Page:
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How Bermuda once nearly started a war with Colombia

It might come as a surprise that Bermuda was once in a virtual state of war with the Bahamas — but Horst Augustinovic's second book of little-known facts about the island is packed full of such surprises.

“What You May Not Know About Bermuda” (volume two) is packed with information — and a fascinating insight into the development of the Island.

The Bermuda-Bahamas stand-off happened in the 1700s, when both British colonies claimed the Turks islands and its lucrative salt trade.

And the book relates how the Bermuda Militia Artillery very nearly started a war with the Colombian Navy after accidentally opening fire on one of its ships with live shells during a 70-shot salute to mark the death of George V in 1936.

The artillery unit in St David's, however, only had 27 blank shells, so the decision was taken to use live shells for remaining 43.

Gunners set their sights at maximum elevation — a range of about 8,000 yards — and opened fire, unaware that the Colombian Antioqiua had strayed into range while on its way to Dockyard for repairs.

Luckily, the destroyer wasn't hit and Bermuda avoided committing an act of war against the friendly South American nation.

And I was intrigued to learn that a 3.5-ton stalagmite removed from Admiral's Cave near Grotto Bay by Admiral Sir David Milne in 1888 eventually wound up as an exhibit at the University of Edinburgh in Scotland, only a few miles from where I was brought up.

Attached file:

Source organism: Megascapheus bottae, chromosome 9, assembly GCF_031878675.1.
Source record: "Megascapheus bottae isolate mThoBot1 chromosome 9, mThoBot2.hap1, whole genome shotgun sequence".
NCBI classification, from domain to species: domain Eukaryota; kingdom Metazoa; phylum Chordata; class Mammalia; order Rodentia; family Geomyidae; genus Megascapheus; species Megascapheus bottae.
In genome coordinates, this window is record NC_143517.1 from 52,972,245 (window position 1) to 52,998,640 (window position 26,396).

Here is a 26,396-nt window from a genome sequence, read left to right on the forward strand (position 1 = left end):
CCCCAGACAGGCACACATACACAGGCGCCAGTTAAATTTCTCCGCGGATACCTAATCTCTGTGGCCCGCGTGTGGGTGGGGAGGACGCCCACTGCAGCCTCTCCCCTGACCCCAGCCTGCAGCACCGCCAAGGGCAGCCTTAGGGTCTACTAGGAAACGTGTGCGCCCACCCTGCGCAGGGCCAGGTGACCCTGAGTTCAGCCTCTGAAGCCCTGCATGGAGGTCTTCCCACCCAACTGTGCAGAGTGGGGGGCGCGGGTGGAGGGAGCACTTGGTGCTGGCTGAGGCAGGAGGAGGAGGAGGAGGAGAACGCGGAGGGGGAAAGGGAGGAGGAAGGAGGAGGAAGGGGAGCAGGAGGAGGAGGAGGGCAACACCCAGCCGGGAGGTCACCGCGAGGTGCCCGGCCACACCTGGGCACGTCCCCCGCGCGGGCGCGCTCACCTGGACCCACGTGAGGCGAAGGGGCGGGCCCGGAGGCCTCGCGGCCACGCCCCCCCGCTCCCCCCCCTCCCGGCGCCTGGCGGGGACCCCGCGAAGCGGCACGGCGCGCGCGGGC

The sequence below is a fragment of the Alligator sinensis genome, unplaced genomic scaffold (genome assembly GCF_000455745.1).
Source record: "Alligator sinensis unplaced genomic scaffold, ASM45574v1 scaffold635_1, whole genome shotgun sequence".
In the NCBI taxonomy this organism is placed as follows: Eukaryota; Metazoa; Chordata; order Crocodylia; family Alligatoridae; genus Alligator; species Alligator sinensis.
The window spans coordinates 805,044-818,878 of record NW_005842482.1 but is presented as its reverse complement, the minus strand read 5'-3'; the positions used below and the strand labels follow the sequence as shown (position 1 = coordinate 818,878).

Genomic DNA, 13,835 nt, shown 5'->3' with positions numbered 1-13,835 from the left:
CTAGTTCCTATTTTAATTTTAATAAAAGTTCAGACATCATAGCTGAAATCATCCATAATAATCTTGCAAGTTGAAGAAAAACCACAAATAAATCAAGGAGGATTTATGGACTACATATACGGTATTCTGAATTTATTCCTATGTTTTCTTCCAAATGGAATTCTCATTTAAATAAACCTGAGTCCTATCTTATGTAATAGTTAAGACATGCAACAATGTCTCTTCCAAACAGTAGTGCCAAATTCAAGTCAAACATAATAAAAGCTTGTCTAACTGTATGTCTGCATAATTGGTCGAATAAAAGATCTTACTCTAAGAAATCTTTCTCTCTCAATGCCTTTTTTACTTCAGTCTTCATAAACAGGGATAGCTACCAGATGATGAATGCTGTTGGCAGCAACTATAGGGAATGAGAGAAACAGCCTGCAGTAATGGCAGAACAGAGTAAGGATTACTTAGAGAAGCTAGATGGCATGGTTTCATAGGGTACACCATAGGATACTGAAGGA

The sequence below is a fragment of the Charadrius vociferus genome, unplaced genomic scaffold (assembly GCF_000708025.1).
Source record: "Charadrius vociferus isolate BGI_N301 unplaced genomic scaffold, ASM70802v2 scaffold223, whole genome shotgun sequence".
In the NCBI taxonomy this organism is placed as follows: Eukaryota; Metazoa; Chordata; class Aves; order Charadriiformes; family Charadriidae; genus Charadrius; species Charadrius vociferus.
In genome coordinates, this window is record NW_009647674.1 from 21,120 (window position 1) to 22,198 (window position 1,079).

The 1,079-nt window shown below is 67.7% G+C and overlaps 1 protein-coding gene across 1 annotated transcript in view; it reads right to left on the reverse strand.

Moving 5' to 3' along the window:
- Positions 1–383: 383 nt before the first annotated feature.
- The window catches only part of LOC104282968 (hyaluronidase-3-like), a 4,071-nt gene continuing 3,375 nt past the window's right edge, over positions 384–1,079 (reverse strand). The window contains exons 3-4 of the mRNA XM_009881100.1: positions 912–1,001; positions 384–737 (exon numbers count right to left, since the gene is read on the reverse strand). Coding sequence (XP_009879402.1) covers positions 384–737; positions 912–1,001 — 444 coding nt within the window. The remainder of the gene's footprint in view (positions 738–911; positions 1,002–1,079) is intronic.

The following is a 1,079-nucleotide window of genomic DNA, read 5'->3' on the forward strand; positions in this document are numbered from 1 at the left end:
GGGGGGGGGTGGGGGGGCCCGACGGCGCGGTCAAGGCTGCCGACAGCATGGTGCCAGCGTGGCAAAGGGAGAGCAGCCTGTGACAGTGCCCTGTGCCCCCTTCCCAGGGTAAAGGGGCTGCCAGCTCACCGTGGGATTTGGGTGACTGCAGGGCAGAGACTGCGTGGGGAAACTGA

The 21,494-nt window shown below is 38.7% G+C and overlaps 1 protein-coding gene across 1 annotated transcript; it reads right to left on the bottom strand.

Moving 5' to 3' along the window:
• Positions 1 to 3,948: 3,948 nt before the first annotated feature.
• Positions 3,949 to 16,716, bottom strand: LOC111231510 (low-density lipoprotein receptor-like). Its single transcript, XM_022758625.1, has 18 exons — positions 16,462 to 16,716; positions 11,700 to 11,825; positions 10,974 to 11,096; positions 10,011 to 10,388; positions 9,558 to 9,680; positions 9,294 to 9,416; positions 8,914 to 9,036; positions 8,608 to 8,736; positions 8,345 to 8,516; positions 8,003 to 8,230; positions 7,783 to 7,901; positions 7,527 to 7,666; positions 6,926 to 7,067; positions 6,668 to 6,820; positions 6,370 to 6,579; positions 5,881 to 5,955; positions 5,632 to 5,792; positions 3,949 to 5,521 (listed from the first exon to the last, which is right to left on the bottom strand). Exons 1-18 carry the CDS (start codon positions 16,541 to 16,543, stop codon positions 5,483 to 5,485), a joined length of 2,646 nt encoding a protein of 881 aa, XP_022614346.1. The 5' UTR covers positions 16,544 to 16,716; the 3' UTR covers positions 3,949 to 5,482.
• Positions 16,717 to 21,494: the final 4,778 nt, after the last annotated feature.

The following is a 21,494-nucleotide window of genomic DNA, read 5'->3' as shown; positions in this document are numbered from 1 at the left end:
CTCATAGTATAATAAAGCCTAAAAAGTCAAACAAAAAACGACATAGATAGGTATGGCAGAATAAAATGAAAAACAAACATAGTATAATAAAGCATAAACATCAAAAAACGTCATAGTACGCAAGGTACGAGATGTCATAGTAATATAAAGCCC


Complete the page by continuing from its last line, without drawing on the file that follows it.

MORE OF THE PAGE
The 11ft 3in tall stalagmite remained on show at the university until 1973 until, during renovations, it fell through several floors and was smashed to pieces.

And it's also a surprise that one of the pioneers and major players in the once-thriving Bermuda Easter lily trade wasn't even Bermudian — he was an American Civil War Brigadier General in the Union army called Russell Hastings.

The soldier, badly wounded during the conflict, spent a winter in Bermuda for his health and decided to settle on the island.

The enterprising former soldier set up home at Point Shares and he eventually shipped 300,000 lilies a year to New York, the UK and Holland.

Among the other intriguing tales in Mr Augustinovic's book are those of Francis Landey Patton, a theologian, writer and academic, who became president of Ivy League Princeton University — until he fell out with one of his professors, Woodrow Wilson, who went on to become president of the university and later President of the United States.

Princeton crops up again, in connection with Albert Einstein, perhaps the most famous and significant scientist the world has ever known, and his stay on the island.

Einstein, a refugee from his native Germany as the Nazis seized power, spent some time in Bermuda in order to qualify him and his family as immigrants to the US, rather than visitors.

For Einstein, who was Jewish, Bermuda played a small part in saving one of the greatest brains of the 20th century from almost certain death in the Nazi Holocaust. Instead, he became a lecturer at Princeton until his death in 1955.

The book also includes stories of a Governor who resigned in the huff because the legislature wouldn't let him have a car, plus tales of Bermuda pirates, one of whom ended up a royal confidante in far-flung Madagascar, and Nazi Germany's faked Bermuda stamps.

Stamps feature heavily in the book, with rows at the Post Office, red pillar boxes and mail censorship during the Second World War all featured, while historic ships and flights are also brought back to life.

It's a treasure trove of offbeat stories and an ideal Christmas stocking filler for anyone interested in the Island and its sometimes wacky history.

Liitle-known Bermuda stories: One of the bizarre tales in Horst Augustinovic's book

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Published October 08, 2013 at 9:00 am (Updated October 07, 2013 at 8:45 pm)

How Bermuda once nearly started a war with Colombia

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